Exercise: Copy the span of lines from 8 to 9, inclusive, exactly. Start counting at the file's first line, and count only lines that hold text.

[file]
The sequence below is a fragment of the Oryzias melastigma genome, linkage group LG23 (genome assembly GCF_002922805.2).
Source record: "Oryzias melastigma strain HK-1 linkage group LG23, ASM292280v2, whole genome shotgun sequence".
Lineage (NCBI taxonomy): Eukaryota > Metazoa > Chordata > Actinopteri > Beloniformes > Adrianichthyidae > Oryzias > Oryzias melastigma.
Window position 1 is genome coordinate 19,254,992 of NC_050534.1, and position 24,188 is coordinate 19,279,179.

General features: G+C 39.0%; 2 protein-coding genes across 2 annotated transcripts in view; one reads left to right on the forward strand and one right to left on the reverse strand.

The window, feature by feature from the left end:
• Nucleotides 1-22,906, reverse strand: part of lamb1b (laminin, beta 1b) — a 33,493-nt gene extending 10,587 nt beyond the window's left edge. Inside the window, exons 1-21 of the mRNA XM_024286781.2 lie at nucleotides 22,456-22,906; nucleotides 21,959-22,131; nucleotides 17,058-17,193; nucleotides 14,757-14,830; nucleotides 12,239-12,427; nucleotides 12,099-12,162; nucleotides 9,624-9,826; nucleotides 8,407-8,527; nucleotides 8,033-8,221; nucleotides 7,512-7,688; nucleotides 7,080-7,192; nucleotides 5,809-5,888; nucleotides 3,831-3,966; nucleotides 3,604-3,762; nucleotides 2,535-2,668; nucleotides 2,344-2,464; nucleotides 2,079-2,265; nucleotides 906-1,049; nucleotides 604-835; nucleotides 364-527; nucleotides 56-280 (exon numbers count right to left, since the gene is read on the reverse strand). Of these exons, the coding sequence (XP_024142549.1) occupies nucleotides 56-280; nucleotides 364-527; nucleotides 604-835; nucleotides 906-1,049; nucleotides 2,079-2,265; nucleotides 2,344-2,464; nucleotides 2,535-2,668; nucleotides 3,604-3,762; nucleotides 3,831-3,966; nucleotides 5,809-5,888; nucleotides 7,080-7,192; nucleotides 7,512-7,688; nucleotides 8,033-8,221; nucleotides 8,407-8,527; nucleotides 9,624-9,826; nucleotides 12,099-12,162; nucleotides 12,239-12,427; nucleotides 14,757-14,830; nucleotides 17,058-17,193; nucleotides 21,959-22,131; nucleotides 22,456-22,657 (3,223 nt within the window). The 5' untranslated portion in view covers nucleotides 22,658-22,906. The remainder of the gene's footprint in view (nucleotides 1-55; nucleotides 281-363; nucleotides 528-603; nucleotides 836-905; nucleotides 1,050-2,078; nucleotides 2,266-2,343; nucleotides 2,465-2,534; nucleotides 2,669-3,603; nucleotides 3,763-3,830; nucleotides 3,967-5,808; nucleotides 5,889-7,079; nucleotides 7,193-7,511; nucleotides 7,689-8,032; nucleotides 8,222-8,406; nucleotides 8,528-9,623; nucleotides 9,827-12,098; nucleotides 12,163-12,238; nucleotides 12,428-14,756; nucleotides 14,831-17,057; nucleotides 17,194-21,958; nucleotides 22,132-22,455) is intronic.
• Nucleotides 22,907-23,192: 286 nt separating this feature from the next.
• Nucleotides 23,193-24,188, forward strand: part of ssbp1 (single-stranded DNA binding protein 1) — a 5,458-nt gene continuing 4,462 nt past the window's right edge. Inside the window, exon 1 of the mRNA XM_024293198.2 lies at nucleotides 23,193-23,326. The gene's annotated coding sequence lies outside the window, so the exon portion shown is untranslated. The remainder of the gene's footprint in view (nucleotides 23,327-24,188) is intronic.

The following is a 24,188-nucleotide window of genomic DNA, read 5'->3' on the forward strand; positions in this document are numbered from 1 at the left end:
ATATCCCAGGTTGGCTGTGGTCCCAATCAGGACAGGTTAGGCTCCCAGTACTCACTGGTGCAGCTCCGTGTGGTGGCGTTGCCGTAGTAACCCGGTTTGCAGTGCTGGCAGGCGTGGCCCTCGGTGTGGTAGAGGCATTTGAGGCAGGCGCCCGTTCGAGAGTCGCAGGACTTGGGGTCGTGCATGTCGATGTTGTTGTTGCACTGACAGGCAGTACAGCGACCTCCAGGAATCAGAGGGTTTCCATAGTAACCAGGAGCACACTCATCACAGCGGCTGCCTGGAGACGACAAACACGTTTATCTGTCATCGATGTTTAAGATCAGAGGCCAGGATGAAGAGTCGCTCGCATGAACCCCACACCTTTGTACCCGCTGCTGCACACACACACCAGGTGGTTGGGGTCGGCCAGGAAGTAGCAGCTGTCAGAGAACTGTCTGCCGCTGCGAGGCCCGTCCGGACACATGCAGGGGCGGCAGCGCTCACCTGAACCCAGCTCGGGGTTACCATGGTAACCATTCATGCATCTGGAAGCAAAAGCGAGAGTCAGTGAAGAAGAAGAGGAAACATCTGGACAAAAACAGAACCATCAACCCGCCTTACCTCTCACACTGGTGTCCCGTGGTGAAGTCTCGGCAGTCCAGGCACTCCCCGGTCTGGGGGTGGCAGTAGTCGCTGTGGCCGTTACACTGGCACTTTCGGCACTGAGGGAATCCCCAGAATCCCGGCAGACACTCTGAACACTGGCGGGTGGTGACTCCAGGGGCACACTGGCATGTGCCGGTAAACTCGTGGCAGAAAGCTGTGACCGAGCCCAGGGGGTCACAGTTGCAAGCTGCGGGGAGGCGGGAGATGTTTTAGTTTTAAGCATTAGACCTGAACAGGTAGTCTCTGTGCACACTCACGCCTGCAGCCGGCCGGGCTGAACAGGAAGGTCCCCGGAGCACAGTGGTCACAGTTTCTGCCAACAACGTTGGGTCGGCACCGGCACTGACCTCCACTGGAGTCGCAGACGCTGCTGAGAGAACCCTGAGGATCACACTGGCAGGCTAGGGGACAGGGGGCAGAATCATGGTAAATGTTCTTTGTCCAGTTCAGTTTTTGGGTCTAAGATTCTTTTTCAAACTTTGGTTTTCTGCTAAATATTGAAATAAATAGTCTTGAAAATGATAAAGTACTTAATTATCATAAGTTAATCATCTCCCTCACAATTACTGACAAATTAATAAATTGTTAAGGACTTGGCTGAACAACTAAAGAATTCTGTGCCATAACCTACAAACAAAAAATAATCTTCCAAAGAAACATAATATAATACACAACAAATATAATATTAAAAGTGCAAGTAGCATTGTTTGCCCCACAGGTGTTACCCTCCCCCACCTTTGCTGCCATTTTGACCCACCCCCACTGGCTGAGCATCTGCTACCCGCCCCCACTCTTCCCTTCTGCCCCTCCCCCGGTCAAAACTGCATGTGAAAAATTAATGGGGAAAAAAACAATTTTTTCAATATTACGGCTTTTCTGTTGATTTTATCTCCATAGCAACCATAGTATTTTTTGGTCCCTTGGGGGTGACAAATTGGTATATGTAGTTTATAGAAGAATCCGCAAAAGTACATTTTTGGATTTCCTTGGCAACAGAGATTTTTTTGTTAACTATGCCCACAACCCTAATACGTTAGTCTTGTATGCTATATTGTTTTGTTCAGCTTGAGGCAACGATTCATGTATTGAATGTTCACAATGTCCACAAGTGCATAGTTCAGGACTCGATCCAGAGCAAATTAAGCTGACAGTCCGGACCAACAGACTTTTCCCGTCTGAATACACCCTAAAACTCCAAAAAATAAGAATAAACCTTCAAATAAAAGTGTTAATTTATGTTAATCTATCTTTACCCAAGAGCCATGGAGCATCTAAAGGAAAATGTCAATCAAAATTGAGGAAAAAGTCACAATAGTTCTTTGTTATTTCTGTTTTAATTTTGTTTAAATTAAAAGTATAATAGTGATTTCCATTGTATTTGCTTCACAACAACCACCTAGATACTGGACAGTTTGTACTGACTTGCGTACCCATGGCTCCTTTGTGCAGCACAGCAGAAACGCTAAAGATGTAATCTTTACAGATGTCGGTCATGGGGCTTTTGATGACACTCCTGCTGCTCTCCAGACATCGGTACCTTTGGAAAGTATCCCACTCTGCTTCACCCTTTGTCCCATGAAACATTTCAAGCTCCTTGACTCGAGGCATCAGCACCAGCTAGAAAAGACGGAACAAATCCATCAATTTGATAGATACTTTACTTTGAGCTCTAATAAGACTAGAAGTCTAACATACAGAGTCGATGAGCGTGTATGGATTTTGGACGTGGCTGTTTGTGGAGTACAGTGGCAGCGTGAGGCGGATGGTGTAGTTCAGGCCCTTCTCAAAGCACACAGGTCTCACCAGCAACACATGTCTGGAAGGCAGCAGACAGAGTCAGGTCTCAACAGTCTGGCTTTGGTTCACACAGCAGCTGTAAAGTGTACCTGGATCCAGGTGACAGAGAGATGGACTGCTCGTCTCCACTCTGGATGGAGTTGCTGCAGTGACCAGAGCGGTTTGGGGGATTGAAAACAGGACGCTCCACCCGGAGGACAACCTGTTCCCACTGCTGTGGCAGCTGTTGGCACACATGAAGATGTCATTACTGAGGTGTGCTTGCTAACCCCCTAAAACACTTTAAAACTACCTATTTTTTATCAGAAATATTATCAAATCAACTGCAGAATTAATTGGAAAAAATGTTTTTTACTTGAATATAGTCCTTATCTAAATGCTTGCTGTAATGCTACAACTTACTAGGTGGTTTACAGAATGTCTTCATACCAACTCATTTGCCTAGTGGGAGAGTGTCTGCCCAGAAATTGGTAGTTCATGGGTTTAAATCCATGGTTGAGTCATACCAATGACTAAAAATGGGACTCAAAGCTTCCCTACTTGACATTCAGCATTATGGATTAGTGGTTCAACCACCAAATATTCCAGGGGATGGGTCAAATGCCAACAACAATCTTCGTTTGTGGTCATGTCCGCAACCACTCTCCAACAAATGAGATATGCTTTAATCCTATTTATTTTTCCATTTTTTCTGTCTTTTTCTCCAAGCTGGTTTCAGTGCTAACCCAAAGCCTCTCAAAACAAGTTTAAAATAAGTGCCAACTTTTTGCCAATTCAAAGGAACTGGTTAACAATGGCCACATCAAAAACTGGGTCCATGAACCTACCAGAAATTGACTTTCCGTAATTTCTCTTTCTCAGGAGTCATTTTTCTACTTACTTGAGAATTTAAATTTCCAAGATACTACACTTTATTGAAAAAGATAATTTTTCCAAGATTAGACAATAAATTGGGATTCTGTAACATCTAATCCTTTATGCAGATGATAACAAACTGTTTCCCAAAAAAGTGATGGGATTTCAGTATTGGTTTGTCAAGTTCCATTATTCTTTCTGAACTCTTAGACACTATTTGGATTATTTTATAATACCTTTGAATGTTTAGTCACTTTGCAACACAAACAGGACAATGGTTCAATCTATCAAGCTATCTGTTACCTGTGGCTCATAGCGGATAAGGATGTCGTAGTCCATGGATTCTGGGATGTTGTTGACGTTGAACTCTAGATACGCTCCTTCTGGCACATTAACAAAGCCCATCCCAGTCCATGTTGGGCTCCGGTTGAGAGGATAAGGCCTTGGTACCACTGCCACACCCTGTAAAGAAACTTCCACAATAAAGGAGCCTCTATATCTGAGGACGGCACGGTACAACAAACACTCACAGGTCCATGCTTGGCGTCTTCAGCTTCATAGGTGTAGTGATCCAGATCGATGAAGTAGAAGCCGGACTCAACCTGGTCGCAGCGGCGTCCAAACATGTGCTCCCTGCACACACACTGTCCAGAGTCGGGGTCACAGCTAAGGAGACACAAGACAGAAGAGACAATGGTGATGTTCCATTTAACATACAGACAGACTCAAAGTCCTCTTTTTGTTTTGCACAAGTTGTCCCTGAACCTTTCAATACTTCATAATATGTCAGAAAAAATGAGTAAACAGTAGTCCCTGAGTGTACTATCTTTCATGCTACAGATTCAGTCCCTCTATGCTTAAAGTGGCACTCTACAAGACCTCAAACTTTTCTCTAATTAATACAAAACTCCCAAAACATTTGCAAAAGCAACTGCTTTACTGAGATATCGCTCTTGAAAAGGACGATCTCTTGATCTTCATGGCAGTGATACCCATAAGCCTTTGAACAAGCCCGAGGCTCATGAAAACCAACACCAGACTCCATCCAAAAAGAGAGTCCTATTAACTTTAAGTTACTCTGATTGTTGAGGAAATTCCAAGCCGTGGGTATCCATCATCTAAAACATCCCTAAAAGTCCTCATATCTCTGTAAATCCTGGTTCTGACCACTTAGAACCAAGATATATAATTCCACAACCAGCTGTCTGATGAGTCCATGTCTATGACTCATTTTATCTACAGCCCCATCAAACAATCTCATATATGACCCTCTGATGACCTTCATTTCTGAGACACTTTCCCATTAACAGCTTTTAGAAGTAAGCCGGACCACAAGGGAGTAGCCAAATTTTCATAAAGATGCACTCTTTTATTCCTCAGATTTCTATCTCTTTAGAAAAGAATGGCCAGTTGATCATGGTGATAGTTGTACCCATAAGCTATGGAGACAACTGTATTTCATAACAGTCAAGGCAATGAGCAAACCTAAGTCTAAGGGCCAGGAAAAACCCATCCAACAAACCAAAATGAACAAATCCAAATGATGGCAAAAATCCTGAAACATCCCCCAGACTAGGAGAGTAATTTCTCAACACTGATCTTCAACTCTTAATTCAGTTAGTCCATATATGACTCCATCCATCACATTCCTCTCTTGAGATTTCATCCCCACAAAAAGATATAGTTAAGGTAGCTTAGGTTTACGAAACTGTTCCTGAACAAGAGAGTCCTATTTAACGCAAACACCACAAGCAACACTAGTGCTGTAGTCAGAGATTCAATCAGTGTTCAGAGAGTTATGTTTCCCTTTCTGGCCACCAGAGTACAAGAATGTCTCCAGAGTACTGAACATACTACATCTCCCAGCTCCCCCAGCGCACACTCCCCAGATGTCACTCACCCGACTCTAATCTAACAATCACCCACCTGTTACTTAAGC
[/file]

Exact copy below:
• Nucleotides 22,907-23,192: 286 nt separating this feature from the next.
• Nucleotides 23,193-24,188, forward strand: part of ssbp1 (single-stranded DNA binding protein 1) — a 5,458-nt gene continuing 4,462 nt past the window's right edge. Inside the window, exon 1 of the mRNA XM_024293198.2 lies at nucleotides 23,193-23,326. The gene's annotated coding sequence lies outside the window, so the exon portion shown is untranslated. The remainder of the gene's footprint in view (nucleotides 23,327-24,188) is intronic.